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Tornillo Creek, a tributary of the Rio Grande in Texas, United States, has historically been an important nursery and spawning habitat for several native fish species. We examined variation in the seasonal fish assemblages in Tornillo Creek within and between two time periods (1967–1970 vs. 2009–2011), and contemporary fish assemblage–environment associations, in order to understand what environmental factors were associated with seasonal fish abundance and occupancy patterns. Our results indicated that fish assemblages were very different between the two time periods. Contemporary seasonal fish assemblage patterns in Tornillo Creek were less variable than historical assemblages and were linked to several environmental factors including water temperature, stream depth, and current velocity. We suggest that the maintenance of stream flow and connectivity are important for the immigration and emigration of certain riverine fishes in Tornillo Creek and that decreases in stream flow could accelerate the domination of the tolerant species in the creek.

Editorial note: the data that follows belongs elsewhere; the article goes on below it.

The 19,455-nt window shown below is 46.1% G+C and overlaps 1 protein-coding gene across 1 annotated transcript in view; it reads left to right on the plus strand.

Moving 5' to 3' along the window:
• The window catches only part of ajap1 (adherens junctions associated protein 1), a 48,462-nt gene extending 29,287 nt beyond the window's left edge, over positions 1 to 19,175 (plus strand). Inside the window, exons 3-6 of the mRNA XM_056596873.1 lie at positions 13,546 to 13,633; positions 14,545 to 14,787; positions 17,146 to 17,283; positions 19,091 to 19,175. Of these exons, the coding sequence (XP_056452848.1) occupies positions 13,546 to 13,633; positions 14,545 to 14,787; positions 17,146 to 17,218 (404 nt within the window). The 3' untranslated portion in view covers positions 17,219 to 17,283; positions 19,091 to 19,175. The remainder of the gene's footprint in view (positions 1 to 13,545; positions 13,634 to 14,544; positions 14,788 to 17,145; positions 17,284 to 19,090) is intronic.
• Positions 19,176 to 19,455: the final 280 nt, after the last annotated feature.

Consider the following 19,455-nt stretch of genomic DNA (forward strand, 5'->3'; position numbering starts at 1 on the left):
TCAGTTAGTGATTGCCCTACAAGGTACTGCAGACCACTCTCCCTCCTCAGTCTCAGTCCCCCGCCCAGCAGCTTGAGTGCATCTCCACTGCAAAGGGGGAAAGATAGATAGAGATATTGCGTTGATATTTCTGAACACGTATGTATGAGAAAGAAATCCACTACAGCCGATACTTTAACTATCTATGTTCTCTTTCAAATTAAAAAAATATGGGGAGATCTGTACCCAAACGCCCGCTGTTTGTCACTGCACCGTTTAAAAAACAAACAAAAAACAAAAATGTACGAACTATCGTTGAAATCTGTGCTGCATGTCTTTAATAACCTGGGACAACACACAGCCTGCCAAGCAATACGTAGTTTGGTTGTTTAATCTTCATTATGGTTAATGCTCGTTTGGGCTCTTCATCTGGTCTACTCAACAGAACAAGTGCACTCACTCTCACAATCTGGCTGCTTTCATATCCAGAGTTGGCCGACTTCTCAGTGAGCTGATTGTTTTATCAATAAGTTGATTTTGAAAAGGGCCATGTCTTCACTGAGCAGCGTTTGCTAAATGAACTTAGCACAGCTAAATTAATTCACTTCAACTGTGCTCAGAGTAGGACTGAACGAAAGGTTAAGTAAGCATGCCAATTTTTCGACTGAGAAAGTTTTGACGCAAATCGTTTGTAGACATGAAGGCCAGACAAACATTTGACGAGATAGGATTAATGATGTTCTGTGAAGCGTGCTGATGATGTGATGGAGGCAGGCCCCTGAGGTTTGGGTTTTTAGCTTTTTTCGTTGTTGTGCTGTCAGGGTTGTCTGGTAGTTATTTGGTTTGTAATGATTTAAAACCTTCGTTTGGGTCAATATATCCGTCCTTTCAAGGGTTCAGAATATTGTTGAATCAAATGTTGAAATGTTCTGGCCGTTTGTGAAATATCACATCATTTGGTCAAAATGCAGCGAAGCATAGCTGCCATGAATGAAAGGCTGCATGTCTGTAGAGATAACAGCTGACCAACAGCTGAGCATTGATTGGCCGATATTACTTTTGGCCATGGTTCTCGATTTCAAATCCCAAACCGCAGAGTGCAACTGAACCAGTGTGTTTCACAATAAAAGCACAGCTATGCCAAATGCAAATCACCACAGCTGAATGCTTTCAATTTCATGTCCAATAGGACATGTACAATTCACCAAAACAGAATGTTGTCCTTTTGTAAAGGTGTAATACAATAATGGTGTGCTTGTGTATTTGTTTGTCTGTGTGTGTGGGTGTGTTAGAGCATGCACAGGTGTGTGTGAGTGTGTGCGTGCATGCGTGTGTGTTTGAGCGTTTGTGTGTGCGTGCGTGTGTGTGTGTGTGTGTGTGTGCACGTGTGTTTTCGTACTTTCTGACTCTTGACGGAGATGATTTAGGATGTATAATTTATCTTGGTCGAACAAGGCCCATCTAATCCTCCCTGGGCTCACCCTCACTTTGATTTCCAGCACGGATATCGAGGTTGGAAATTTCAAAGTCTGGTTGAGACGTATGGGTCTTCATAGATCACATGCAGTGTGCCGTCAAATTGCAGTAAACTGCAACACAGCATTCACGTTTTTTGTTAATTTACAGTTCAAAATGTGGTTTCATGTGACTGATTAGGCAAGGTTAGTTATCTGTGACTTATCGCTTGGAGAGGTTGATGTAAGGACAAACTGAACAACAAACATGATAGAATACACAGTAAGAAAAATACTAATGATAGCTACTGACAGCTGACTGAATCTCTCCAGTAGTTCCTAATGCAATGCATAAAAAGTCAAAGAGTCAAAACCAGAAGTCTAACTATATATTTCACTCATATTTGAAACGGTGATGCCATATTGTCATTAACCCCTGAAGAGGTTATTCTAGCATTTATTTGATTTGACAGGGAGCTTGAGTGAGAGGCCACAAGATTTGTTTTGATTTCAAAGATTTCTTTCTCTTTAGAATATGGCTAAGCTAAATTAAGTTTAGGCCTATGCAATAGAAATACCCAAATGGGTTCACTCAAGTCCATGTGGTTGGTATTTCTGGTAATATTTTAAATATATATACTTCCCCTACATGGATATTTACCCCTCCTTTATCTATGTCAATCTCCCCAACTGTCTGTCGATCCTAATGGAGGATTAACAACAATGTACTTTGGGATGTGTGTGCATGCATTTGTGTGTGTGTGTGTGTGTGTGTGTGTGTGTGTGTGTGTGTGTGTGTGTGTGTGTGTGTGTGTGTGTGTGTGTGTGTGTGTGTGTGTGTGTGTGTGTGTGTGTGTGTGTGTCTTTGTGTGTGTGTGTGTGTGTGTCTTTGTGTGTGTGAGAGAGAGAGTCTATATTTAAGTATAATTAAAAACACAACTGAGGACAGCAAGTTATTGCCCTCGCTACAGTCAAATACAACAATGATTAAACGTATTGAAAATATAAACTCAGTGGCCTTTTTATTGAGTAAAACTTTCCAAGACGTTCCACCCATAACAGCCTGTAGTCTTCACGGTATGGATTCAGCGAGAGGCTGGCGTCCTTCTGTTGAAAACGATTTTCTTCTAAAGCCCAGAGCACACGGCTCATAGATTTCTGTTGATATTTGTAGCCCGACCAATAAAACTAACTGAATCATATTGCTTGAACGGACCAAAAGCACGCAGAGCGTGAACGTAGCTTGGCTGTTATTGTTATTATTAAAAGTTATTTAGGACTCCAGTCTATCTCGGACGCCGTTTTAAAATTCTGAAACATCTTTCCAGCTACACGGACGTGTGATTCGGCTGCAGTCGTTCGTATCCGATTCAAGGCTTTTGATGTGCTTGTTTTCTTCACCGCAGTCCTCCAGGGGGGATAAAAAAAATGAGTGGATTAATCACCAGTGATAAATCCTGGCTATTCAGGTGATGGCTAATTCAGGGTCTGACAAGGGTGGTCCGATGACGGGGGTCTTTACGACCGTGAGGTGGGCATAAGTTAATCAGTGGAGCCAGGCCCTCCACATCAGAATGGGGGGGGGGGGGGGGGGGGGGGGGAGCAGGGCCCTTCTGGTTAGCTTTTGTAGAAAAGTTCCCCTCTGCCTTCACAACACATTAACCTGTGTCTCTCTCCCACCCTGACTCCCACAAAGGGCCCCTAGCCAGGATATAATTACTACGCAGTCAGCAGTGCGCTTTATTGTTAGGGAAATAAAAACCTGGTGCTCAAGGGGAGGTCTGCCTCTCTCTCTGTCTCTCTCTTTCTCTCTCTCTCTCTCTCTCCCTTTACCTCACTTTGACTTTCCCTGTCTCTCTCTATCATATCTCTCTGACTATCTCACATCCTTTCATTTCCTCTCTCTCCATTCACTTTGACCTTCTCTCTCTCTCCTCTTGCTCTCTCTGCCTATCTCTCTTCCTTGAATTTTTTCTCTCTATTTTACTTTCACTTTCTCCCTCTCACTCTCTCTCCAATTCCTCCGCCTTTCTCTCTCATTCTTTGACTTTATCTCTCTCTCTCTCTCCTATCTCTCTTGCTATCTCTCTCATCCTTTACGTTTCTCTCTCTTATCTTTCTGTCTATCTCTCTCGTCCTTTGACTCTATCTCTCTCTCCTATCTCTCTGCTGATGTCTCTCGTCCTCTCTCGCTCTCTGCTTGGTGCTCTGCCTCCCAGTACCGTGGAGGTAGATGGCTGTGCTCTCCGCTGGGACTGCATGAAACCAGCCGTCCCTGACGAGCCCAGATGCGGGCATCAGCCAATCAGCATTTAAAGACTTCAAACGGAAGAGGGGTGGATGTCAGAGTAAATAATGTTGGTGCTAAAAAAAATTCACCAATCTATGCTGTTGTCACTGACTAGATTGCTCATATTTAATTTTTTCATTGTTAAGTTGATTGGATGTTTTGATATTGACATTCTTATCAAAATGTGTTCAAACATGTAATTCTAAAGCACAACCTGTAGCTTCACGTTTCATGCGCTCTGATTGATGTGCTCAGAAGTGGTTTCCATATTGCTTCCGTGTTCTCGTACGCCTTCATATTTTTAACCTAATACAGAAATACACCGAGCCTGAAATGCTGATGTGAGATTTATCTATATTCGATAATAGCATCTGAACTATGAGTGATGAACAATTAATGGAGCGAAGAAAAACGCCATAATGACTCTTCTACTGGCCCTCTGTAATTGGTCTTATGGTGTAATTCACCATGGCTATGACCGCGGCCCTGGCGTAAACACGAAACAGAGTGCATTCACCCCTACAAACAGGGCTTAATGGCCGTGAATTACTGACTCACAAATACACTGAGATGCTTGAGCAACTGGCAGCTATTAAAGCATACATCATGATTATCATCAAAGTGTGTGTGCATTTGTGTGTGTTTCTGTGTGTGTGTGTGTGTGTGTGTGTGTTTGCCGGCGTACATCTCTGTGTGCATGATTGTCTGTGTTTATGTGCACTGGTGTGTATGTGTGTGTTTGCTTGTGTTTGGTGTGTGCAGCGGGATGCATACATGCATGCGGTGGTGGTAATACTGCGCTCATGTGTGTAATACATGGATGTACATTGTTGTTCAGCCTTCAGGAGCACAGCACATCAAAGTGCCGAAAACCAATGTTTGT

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The Southwestern Naturalist



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Biology Commons



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